"Sir Charles Bell, a British colonial official in India and a renowned Tibet scholar, acknowledged the existence of slaves:
Slaves are sometimes stolen, when small children, from their parents. Or the father or mother being too poor to support their child would sell it to a man, who paid them "sho-ring," "price of mother's milk," brought up the child and kept it or sold it as a slave....Two slaves whom I saw ... had been stolen from their parents when five years old, and sold in Lhasa for about seven pounds each." (p. 15)

"In spite of the claim made not long ago that "before the Chinese crackdown in March 1959, the normal Tibetan diet included an inexhaustible flow of butter, tea, large amounts of meat and various vegetables", a survey made in 1940 in eastern Tibet came to a somewhat different conclusion. It found that 38 percent of the households never got any tea but ether collected herbs that grew wild or drank "white tea"--boiled water. It found that 51 percent could not afford to use butter, and that 75 percent of the households were forced at times to resort to eating grass cooked with cow bones and mixed with oat or pea flour." (p. 16)

On Crime and Punishment in the early 1900's:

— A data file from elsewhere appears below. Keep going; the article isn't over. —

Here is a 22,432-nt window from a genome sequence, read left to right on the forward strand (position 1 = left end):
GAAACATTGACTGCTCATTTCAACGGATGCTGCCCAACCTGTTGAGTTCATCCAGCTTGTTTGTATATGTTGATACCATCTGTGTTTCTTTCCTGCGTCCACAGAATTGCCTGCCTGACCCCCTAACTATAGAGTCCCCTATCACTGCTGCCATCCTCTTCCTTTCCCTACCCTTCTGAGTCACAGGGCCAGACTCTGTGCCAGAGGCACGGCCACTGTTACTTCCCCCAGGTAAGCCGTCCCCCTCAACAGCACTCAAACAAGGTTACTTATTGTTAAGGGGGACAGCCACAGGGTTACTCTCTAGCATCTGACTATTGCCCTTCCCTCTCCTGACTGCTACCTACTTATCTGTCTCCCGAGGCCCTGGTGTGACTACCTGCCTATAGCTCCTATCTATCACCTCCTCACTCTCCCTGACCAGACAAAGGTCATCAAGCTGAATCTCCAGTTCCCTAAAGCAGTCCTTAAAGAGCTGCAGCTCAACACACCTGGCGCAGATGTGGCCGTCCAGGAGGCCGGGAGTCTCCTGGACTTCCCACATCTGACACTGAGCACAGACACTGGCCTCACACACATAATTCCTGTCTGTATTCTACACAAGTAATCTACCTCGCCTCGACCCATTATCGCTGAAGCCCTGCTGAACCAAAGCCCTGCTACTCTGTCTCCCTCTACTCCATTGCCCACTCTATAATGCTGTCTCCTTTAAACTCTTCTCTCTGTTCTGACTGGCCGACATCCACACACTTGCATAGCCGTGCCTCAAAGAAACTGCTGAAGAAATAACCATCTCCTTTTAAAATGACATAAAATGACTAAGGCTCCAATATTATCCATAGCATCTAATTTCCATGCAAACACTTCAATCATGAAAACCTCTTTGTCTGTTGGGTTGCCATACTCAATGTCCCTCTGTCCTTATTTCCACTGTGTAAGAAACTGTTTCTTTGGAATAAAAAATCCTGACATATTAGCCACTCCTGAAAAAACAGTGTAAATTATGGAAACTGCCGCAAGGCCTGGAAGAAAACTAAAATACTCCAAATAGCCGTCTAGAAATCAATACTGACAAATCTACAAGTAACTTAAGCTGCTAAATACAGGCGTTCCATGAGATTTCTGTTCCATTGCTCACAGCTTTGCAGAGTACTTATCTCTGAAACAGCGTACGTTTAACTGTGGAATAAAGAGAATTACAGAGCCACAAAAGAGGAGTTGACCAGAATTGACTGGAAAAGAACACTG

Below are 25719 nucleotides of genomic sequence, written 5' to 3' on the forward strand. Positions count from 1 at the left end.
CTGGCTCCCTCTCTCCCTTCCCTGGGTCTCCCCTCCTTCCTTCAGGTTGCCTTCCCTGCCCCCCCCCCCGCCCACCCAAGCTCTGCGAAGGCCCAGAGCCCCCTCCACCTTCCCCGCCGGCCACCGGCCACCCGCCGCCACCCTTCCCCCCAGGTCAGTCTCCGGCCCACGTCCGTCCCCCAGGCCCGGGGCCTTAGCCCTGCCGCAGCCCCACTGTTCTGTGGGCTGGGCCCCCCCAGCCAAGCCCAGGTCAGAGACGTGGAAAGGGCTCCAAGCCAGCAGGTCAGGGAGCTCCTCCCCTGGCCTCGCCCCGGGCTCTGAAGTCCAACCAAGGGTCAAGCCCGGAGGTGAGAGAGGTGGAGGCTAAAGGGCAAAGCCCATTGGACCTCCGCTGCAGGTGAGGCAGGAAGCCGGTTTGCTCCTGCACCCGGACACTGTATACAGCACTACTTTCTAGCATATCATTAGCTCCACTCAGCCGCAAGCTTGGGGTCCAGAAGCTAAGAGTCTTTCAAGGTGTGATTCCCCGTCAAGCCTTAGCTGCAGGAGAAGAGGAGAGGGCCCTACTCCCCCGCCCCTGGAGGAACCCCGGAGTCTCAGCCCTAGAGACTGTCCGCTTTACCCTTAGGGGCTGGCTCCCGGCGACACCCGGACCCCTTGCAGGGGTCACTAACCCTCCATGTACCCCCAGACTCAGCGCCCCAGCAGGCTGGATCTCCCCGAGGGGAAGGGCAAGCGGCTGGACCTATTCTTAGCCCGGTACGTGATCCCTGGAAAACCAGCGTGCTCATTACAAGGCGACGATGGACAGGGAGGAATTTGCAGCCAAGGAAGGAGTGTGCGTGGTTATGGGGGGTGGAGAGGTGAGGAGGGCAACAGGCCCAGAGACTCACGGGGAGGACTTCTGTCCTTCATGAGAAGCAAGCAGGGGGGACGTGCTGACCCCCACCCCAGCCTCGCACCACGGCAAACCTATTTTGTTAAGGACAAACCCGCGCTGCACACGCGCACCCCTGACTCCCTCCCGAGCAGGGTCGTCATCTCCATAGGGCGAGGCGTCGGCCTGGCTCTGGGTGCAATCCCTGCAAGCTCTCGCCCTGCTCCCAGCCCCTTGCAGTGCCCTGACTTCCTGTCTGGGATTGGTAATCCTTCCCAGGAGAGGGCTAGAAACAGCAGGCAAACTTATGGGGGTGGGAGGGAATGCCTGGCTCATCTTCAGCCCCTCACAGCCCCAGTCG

"There is no evidence to support these images of a utopian Shangri-la. A frequent visitor to western Tibet reported that brigands ran freely, another called robbers "a regular plague," while a former resident reported "thieves as thick in Lhasa as fleas on a dog," and yet another confirmed that account by relating that he never ventured out at night in Lhasa unless accompanied by a servant and unless carrying a sword and/or revolver because he "lived in constant fear of burglars..." Economics was not always at the root of the crime. Some believed that to kill a rich or lucky man was to acquire his good fortune. All Westerners were considered to be very rich and lucky." (p. 23)

"In Lhasa the jail was a deep underground pit from which the prisoners were only allowed out once or twice a year to beg for alms." "Another form of punishment favored in Tibet was torture and mutilation. Buddhist belief precludes the taking of life, so that whipping a person to the edge of death and then releasing him to die elsewhere allowed Tibetan officials to justify the death as 'an act of God'. Other brutal forms of punishment included the cutting off of hands at the wrists; using red-hot irons to gauge out eyes; hanging by the thumbs; and crippling the offender, sewing him into a bag, and throwing the bag in the river." (p. 24)